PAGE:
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NEW BRITAIN DAILY HERALD, MONDAY, MAY. 11, 1914.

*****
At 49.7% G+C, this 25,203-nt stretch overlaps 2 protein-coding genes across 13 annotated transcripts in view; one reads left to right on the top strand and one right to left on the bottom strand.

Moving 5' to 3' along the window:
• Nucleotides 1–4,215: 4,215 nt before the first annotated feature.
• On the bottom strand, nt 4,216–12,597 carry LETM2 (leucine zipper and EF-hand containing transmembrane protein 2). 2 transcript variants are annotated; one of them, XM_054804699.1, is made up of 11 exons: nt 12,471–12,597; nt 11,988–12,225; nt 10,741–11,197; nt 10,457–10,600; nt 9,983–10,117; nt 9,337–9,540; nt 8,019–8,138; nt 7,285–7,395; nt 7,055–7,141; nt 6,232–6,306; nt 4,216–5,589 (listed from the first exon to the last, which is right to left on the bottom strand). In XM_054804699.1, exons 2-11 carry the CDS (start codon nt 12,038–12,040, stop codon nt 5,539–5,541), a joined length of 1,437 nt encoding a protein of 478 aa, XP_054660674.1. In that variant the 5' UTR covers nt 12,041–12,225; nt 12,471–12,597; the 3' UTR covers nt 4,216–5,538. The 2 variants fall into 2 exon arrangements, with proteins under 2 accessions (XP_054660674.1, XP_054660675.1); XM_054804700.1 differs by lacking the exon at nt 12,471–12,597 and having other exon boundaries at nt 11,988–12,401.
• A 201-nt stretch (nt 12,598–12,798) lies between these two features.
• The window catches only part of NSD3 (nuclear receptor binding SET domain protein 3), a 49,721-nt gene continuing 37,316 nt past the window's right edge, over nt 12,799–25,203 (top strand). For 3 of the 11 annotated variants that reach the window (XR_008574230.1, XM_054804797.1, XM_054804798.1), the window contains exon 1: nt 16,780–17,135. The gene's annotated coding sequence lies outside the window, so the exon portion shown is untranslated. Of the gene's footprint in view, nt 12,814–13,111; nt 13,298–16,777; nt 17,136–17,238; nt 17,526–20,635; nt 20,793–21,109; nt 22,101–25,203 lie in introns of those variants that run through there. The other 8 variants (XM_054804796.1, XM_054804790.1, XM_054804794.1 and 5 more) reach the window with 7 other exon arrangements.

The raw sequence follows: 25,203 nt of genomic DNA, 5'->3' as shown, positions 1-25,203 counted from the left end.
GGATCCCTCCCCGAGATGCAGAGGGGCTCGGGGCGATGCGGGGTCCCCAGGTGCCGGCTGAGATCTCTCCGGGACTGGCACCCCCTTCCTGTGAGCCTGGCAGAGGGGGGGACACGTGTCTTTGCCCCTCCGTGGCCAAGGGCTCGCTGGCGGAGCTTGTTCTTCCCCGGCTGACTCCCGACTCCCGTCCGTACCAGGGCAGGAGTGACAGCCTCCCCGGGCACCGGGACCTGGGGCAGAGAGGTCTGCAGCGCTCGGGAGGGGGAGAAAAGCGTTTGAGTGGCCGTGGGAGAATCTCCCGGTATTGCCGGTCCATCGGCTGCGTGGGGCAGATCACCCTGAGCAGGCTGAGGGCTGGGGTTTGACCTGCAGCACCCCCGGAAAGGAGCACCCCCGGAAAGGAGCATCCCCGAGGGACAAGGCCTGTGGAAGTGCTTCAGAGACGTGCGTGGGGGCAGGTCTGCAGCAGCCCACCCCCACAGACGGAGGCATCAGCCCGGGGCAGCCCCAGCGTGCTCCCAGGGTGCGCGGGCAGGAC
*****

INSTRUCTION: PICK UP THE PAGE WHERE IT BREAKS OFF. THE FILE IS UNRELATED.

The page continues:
y i rage of News for Theater Goers and-Women Headers 1 LVOEUKD i All This Week The Lyceum Players IN OVER UGH 9? By PHILIP MRTHOLMAE ' Instead of "LitUc Miss Brown" A LOXfJ, LINGERING LAUGH J GET YOUR SKATS EARLY : Mats. Tu'es., Thurs., Sat., 2:30 Evenings, a: 1 5, tjlJIUQ Matinee 10c, 20c JT iVHEiU. Night 10c. 20c, 80c, 50c i - Reserved Seats Will Not Be Held i After 2:15 and 7:45 f Seat Sale CroweU't Drug Store TELEPHONE 1369 ;! KEENEVS WEEK OF MAY 11. THREE ENGLISH MADCAPS. Big European Novelty. ARLTON AND ARLISS. Singers and Dancers. CADRIEX. , Famous High Wire Performer MR. AND MRS; DALY. Tango Dancers. DAN O'M ALLEY. And His Six Girls. Fox Theatre Today :THE MONOMANIAC IN THREE REELS 5 REGENERATION IN TWO REKIiS SEVERAL OTHER GOOD HEELS WOMAN'S RELIEF COUPS, NO 12 j Au.v. to Stanley Post, New Britain ',( "; Co-opcratlng With NATIONAL SOCIETY IX)R j," BROADER EDUCATION - Presents Agnes Conrad. if nd Associated Artists in Song: Recital BOOTH'S HALL 'Kisses of Spring Time," 3Ionday, t y May 11, 8:15 P. 31. it, "The Fruitage," Tuesday, t t May 12, 8:15 P. M. V1RIET DIILLiNfiRY CO. 88 WEST MAIN ST. FOX THEATER ENTRANCE Upstairs Orders Taken For Fancy Work City Items "( lt is reported that the 1 board of riublic works has decided not to take iny action tomorrow night pn the ap pointment of an assistant city' en gineer, a superintendent of streets and i superintendent of sewers. ' fwilliam H. McLaughlin has Ween promoted to a responsible position on the traveling staff of the Aetna Insur ance company of Hartford. Mr. Mc Laughlin is treasurer of the Y. M. T. A;- & B. society. Among those who will attend the unveiling of the Commodore Barry monument in Washington, D. C, will De Thomas J. Smith, John F. Leeney, f. L. Conlon, Michael Keough and John Crosby. J Phil. Band and Co. I dance Mon., May 11, State Armory. Adm. 25c. advt. The city has referred the refusal of the United States government to pay Its assessment of 1 23 2 for the West Main street paving improvement to Congressman Lonergan. . The annual meeting 'of St. Mark's church will be held this evening at 7:20 at the church. CASTOR I A For Infants and Children. . Th3 KM Yea II3T3 Ataaji C::jM Bears the J? yJT nature of CaTYi&Zk Press Agents Tell of Theatrical Bills "OVER NIGHT," LYCEUM PLAY THIS EVENING The Lyceum Players will open for the week this evening at the Lyceum ; in "Over Night,'' a farcical comedy by Philip H. Bartholomae. The usual matinees will be presented Tuesday, Thursday and Saturday afternoons. "Over Night" is unquestionably the greatest laugh-provoker offered by the players under the direction of Man ager Wyrley Birch. Scream after scream of laughter is provoked by the keen witticisms cleverly written in by the author. The story is interesting. It brings out the complications in which two oddly suited couples And themselves after marriage. "Mr. and Mrs. Kettle" and "Mr. and Mrs. Darl ing" meet quite by accident on the Hudson river day boat. They dis cover the . difference , in their temper aments. "Mr.' Kettle" and "Mrs. Darl ing", are most congenial in their tastes and temper. So it is with "Mr. Darling" and "Mrs. Kettle," who were seem ingly "made for each other." Through an author's circumstance "Mrs. Ket tle" and "Mr. Darling" miss the boat at one of the landings and the sec ond act finds "Mr. Kettle" and "Mrs. Darling" arriving at a hotel.' As they are-waiting in the lobby of the hotel a shower of rice falls from his cloth ing and as they, are taken .for some newlyweds they are subjected to a lot of live bantering by the people. "Mrs. Patchen" and "Mrs. Cleveland," who observed them on the boat, appear at the hotel and then the complications pile yp quickly. The tangled affairs are finally straightened out quite happily; ' Mr. Birch and Miss Barton as "Mr. and Mrs. Kettle" and Mr. Locke and Miss Skirvin as "Mr. and Mrs. Darl ing" are very congenially cast. Mrs. Hibbard will assume the role of "Mrs. Patchen." Mr. Cross will present the character of the hotel clerk. There are some pretty settings and costumes in this play. ' EUROPEAN NOVELTY KEENEY SPECIALTY A European novelty that has caused ; a near-sensation since its importation is the specialty of the Three English i Madcaps, secured for the headliner at Keeney's" this week. London placed itf stamp" of approval on the actlast season and the concert halls in other places on the continent also gave it recognition. Since its premier on the American stage the act has been mak ing regular hits and the expectations are that it will be a winner in iNew Britain. The management is paying a substantial amount for the act and ex pects it will draw heavily every day. Dan O'MalleV and his six dancing girls will probably be another big at traction. Dan is known from coast to coast for his original comedy and ec centric dancing. This year he has surrounded himself with a bevy 6f pretty little girls, all possessing sing ing and dancing ability. He offers a musical comedy in miniature and If the reception given "him elsewhere may be taken as a criterion, he may be sure of a warm welcome from New Britain theatergoers. With other cities. New Britain is in j th grasp of the tango craze and to satisfy lovers of the latest terpsichor ean manoeuvers. the management has billed Mr. and Mrs. DalyV expert tango dancers, for this week. .The couple will inrtoduce the new dances of the ball room- besides some new steps of which they are the origina tes. Cadrlen, the famous high wire per former, and Arlton and Arliss. a pair of clever song and dance entertainers, will make up the balance of the show. The Hearst-Selig review of current events, which is to be a Monday night feature of the motion picture program during the summer, will be shown to night for the first time. It is said to be even superior to the Pathe Weekly, which in future will be released on Wednesday nights. v LITTLE SEMBRICH SINGS TONIGHT Miss Agnes Conrad, whom the Na tional Society for Broader Education, Ik. announcing- as one of Its artist representatives, is to visit New Brit ain this evening. She has been aptly called the "Little Sembrich of America," possessing as she does a voice of limpid sweetness and exceptional technical attainments, which are said to rival those of the great Polish prima donna. She has personal beauty and grace of manner as well. , It is difficult to describe the be witching tones of this young singer that bubble forth in deliciousi trills and rushing cadences so liquid and pure from her charming throat. Her voice has resonance and power end according to critics of both Europe and America she Is considered cne of the world's coloratura sopranos. Under the local auspices of the Woman's Relief Corps ,Miss Conrad will give a series of song recitals per taining to "The Apple Orchard" this evening and tomorrow evening, at Booth's hall. She will bo accompanied by two other musicians of the highest ability upon the violin 'and Piano. Daily Fashion Talks BY MA Y M ANTON f - 8244 Blouse for Misses and Small Vomen, 16 and 18 years. WITH LONG OR THREE-QUARTER SLEEVES. I ' 1 The blouse with Normandy collar is a very new one, very smart and very attractive. This one is made from organdie which is the latest cry and which makes the daintiest possible blouses. The model can be used, however, for any seasonable material, the crepe de chine that will be worn all summer quite as well as the cotton and linen ones. Cotton crepe makes up most attractively and is extremely smart and the voiles of the season are unusually attractive for there are a great many shown in embroidered figures as well as the plain material. The combination of the raglan sleeve at the front and the kimono at the back is especially smart. This blouse is all white but touches of color are fashionable and white voile or cotton crtpe for the blouse with the collar and cuffs of yellow or cerise would be charming or the blouse could be made of color with trimming of White. ; For the 16 year size, the blouse will require 2$i yds. of material 27, 1 yds, 8$ lM yds. 44 in. wide. i The pattern 8244 is cut in sizes for 16 and 18 years. It will be mailed to any address by the Fashion Department of this .paper, on receipt of ten cent. Who Have Better Brains, Young Men or Young Women? Students at Goucher and Johns Hopkins Ahe Being Ex perimented Upon Examinations Purely Voluntary and Promises to Be Interesting. Who have the better quality of brains the girls of Goucher college or the young men of Johns Hopkins university? , Science is preparing to determine the question within the next few weeks and in the meantime the young women of Goucher are staking their claims for victory on a chosen half dozen or more of the senior class. .' Time was when woman never thought to challenge the claim that man possessed superiority of intel lect, but with the. progress of the world, the advancement of science and the latter-day movement for woman suffrage matters took on a dif ferent color, until today the fair sex has almost as many, if not as many, champions as its brothers and cou sins.'' The tests are being-, made under the direction of Prof. Knight Dun lap" of Johns Hopkins university, in the psychological laboratories of that institution. They are entirely vol untary. Similar tests, it is said, have "been made in other cities, although their results have not become gen erally known, and it was to get a de-' finite solution of the problem that Professor Dunlap suggested to Pres ident William W. Guth. of Goucher. that some of the students submit to examination. Thus far Misses Madge Thurlow, Elizabeth Mason. Winifred Brown, Katherine Roblitz and Harriet Winn are some of the seniors , who have been examined by Professor Dunlap. Others have promised to undergo the same kind of examination. Complicated implements are being used in making the tests. One of these is composed of two transmitters with a time noting attachment. Into nne transmitter Professor Dunlap pronounces a noun, and the person tested must mention an adjective that might qualify it. This is to deter mine the alertness of the person's perception. There are many picture tests that go to determine the mental development of the student under ex amination. Whether he expected the young women of Goucher to display a high er class of mentality than the. young -men of Johns Hopkins, ' President' 8246 One-Pfece Skirt with Yoloe, 22 10 30 waist. 1 WITH YOKE AND SINGLE OR DOUBLE WMSTILINE A WITH HIGH R NATURAX Here is a skirt that gives all the newest features. It is broad at the hips and sug gests the bustle at the back; it is narrow at the feet yet the fullness above allows freedom for walking. It can be made witfl high or natural waist line and the girdle can be Ieft plain or finished with an up standing frill. The combination of flow ered foulard with plain taffeta shown in one view is an exceedingly smart one but one could make this sktrt from any fash ionable material. It would be very charming made of plain and flowered cotton crSpe or it could be made of one material throughout or of any combina tion that might suit the special costume of special need. If the double tunic , proves too full for the figure, he lower one can be omitted. Whichever of the many possibilities is decided upon, the skirt is certain to be smart and satis factory and the lines are the newest and best. The foundation is cut in one piece, straight widths of the material being i'oined to give the necessary width, and teneath the tunic, there is a smooth fitting yoke. For the medium size, the skirt will re quire aH yds. of material 27, 4 yds. 36, - yds. 44 in. wide, with ii yds. 27, I i yds. 36 or 44 for the lower tunic. The width at the lower edge is I yd. and 12 in. The pattern 8246 is cut in sizes from 22 to 30 inches waist measure. It will be mailed to any address by the Fashion De partment of this paper, on receipt of ten cents. Guth, of Goucher, declined to say last night. "Of course the test will not deter mine whether women generally are superior to men in mentality," said President Guth. "The examinations are being made of a few volunteers to determine their accuracy and alert ness of mental impulse. One can readily understand that the person conducting the test might examine a group of quick-witted women and slow-thinking men during the same period. This would not determine the question to the satisfaction of the world. Anyhow, it will be interesting to know what will be the result of Professor Dunlap's investigations." MAY DEMAND INCREASE. New Haven. Conn., May 11. The agreement between the Trolleymen's union and the Connecticut company expires on June 1 and it has been stated that the union may demand an increase in the wage scale. FRt. TO ASTHMA SUFFERERS A. New Home Cure That Anyone Can Use Without Discomfort or Loss of Time. We have a New Method that euros Asthma, and we want you to try it at our expense. No matter whether your case is of long standing or recent development, whether it Is present us occasional or chronic Asthma, you should send for a free trial of our method. No mutter in what climate you live, no matter what your age or occupa tion, if you are troubled with asthma, our method should relieve you promptly. We especially want to send it to those apparently hopeless cases, where all forms of inhalers, douches, opium preparations, fumes, "patent smokes," etc.", have failed. We want to show everyone at our own expense, that this new method is designed to end all difficult breathing, all wheezing, and all those terrible paroxysms at once and for all time. This free offer is too important to neglect a 6ingle day. Write now and then begin the method at once. Send 110 money. Simply mall coypon below. Do It Tocluy. FREE ASTHMA COUPON FRONTIER ASTHMA CO., Room " Niagara and Hudson Sts.. Buffalo, N.Y. Send free trial of your method to: Catholic Choral Union Gives Fine Concert at Lyceum The third annual concert of the Catholic Choral union drew a capacity audience to the Lyceum last evening and the music was much enjoyed. The program was in two parts, the first introducing a chorus of seventy rive under the direction of Professor F. F. Harmon, arranged in tiers on the stage, and with individual selec tions' by Miss Marie Stoddart, soprano, of New York, Miss Jane Clark, con tralto, of Hartford, William J. Carroll,' tenor of Hartford, and Thomas Ew Clifford of Boston, baritone. The chorus was very responsive to the baton of Professor Harmon, the voices rising and falling in perfect unison.' Its best number in the opening was that of "Loch Lomond." which was sung with marked enthusiasm, and the audience was so appreciative that one verse was repeated with nne spirit. Mr. Carroll was the first of the soloists to appear, his number being "Thora," a sweet song, which' he im mediately followed with "Telling Her," calling for a higher range, a task which he accomplished with ease, his line voice being clear and pure. Miss Clark sang "An Autumn Gale" with pleasing effect but it was in "Laddie" that she showed her wonderful con trol. The words carried tenderness with them and her voice was in such perfect harmony with the sentiment of the song that it made a beautiful number. Mr. Clifford, who also had two numbers and who was enthusias tically encored, responded most hap pily with a sailor song from which the audience derived iits first spell of laughter and it would have been pleased to have heard him again. This feeling of appreciation was still alive when Miss Stoddart appeared, the audience being so happy that she seemed to join in the jovial spirit. She bowed and smiled and sang so well that an encore was instantly de manded. Her response was a love song with a bit of humor in it which the audience enjoyed immensely. B. F. Foley was the piano accompanist and the various numbers were carried through with promptness and splen did musical effect. The second part of the program consisted of the rendition of "Hay den's Second Mass in C," The orches tra had been transferred . from the pit to the stage, the soloists occupied seats to the left in front of the chorus and from the time that Pro fessor Harmon took his position in front the voices promptly responded to his every movement. The solos were splendidly rendered and the whole of the mass was sung with a fervor and expression which the au dience was prompt to appreciate. The Union was made the recipient of much praise for its fine work and Professor Harmon for his skill in bringing such a large chorus up to such a splendid state of perfection. Half a dozen or more young women garbed in white acted as ushers dur ing the evening. . , - G A Menu for Tomorrow ! Breakfast. Fruit. Creamed Dried Beef. Fluted Potatoes. Thin Corn Bread. Coffee. iAincIi. Scalloped Chicken. ' Egg Pan Cakes. Fruit. Tea. Dinner. Giblet Soup Ham Croquettes. Tomato Sauce. New Potatoes. Peas. Watercress. French Dressing. Wafers. Cheese. Strawberry Charlotte Russe. , Coffee. j Scalloped Chicken. For a lunch dish, free all fragments of a roast chicken from skmand bone, and cut into dice or pass through the coarsest cutter of a food chopper. Thicken the chicken gravy, using two table spoonfuls of flour to one pint and season with salt and pepper, a few drops of onion juice, and a little fine ly chopped parsley. Put meat and i gravy in layers in Individual bakers or in a large dish, sprinkle thickly with buttered crumbs and brown in a quick oven. Strawberry Charlotte Russe. Turn a small, square tin pan upside down and rub . the outside lightly with a few drops of olive oil. Round it place split lady fingers a quarter of an inch apart, fastening them togeth er with icing piped on with a bag and rose and tube. When the icing is firm carefully remove, the cake frame from the mold and set it on a paper doily on a fancy plate. Fill It with a charlotte mixture which has been made long enough to be on the point of setting. Stand away for an hour or so, then decorate the top with ic ing and garnish with a few perfect strawberries. ye wish we could picture to you the pretty white and colored voile dresses, many of them with the very new long Russian tunics. Miss Ryan is to sell today at her shop, 79 Pratt street, Hartford, at very moderate prices to help make your summer a pleasurable and comfortable one so fur as dress can help. But you can all step In and see them for your selves. Then, when you are there, if in need of a new suit, remember that all her cloth suits are reduced. advt. Almost Unbelievable By RUTH CAMERON. F YOU were to read a story in a magazine about a child whose parents died in his infancy, and whose sister Hacriflced her whole life to bring ' him up and give him a good education, and who repaid that sacrifice by living in luxury while his sister, a sickly old woman, slaved In a depart ment store, you would probably think the characters and (Incidents over drawn and not true to life, wouldn't you? But they wouldn't be. "In this community," writes a letter friend from a distant city, "about thirty, years ago a baby was left to the care of his older sister when his parents died. The sister sacrificed her whole life for him, giving him a good education. ' "He married and his wife turned him completely agalnut this fslsler. The girl he married was very poor, but now they have a summer home, a touring car, in short, every luxury that money can buy. While the uls ter can be seen almost any day going back and forth to work when she is able, and often when she is not (her health is extremely poor). She is very proud and one of the most respectable and estimable women in this city. "Her brother, from one year's end to another does not give her a single penny, while his wife spends In one entertaining of her bridge club enough to make, it unnecessary for the older woman to go out these ter rible winter mornings at her time of life. "I call It a crying shame. Of course. It's right that her brother should give his wife and family all the necessities and all the luxuries he can afford, but he surely ought to be able to give his sister (his parent, mind you) enough so that she wouldn't have to work even when she is sick to keep from starving." A story like that makes one's blood, boil. It seems worse than the ordinary case because It was a sister In stead of a parent. Parents in bringing children into the world Incur the responsibility of rearing them. That is normal. But for a young woman to give up her life and probably her personal happiness and her opportun ity for marriage and children of. her own, to rearing another woman's child, even her own brother, is a far greater sacrifice and deserves even greater reward. And the wife who turned her husband's heart away from' this more than parent is proportionately even more guilty than the wife who tries to turn her husband against his father and mother. Why will women do it any way? Why will women who otherwise seem gentle and tender hearted, deliberately try to shut their husband's parents and family out of his life? There certainly cannot be an uglier jealousy than that which will make a wife unwilling to share her husband with the woman who bore him. , Let her beware. Let her remember the warning of Cardinal New? man: "Some women when they marry are not content to be sweetheart, and wife, but must also take the place of mother and sisters, too, but let the woman who closes a man's heart against those of his own blood, remember that some day the one door she has left open is isure to slam" in her own face." RENIER, PICKHARDT & DUNN 127 MAIN STREET. OPPOSITE ARCH. TELEPHONE 317-2. ' -1 New Dress Skirts A charming assortment of the latest models. Cream Serge from $2.50 to $7.50.. Also black and colored Skirts made of mannish serge, granite cloth, poplin, crepes, etc. Priced from $3.50 to $7.50. New Waists of voile, lingerie, batiste, silk crepe de chine, lace and organdie. Prices from $1.00 to $9.00. . ' Showing complete lines of muslin underweear, corsets, silk skirts, hosiery, knit underwear and neckwear. Infants' wear, Including caps, dresses, skirts, coats, cape, bootees and bibs. Landscape gardening All kinds of Fruit and Ornamental Trees. Iledffcs by foot r mile. V Floral Decoration of every description. All flowers grown on our own plan. Conic and see them. Largest greenhouse establishment in the city, Let us call and talk It over. Volz Floral Co. KDSOX STREET THE POPULAR AISHBERG, 5! Ask the Clerk for TEL. CON. SHOE STORE "IMPERATRICE" STYLE AN D QUALITY. Imperatrice Sh'oes are dependable shoes at a reasonable price In them you'll find Just as much style as in shoes selling at much higher prices. The quality is there and the workmanship also. In every style i and every leather to choose from PRICES $2.50 and $3.00. HARTFORD. "S&H" Green Stamps. - i l '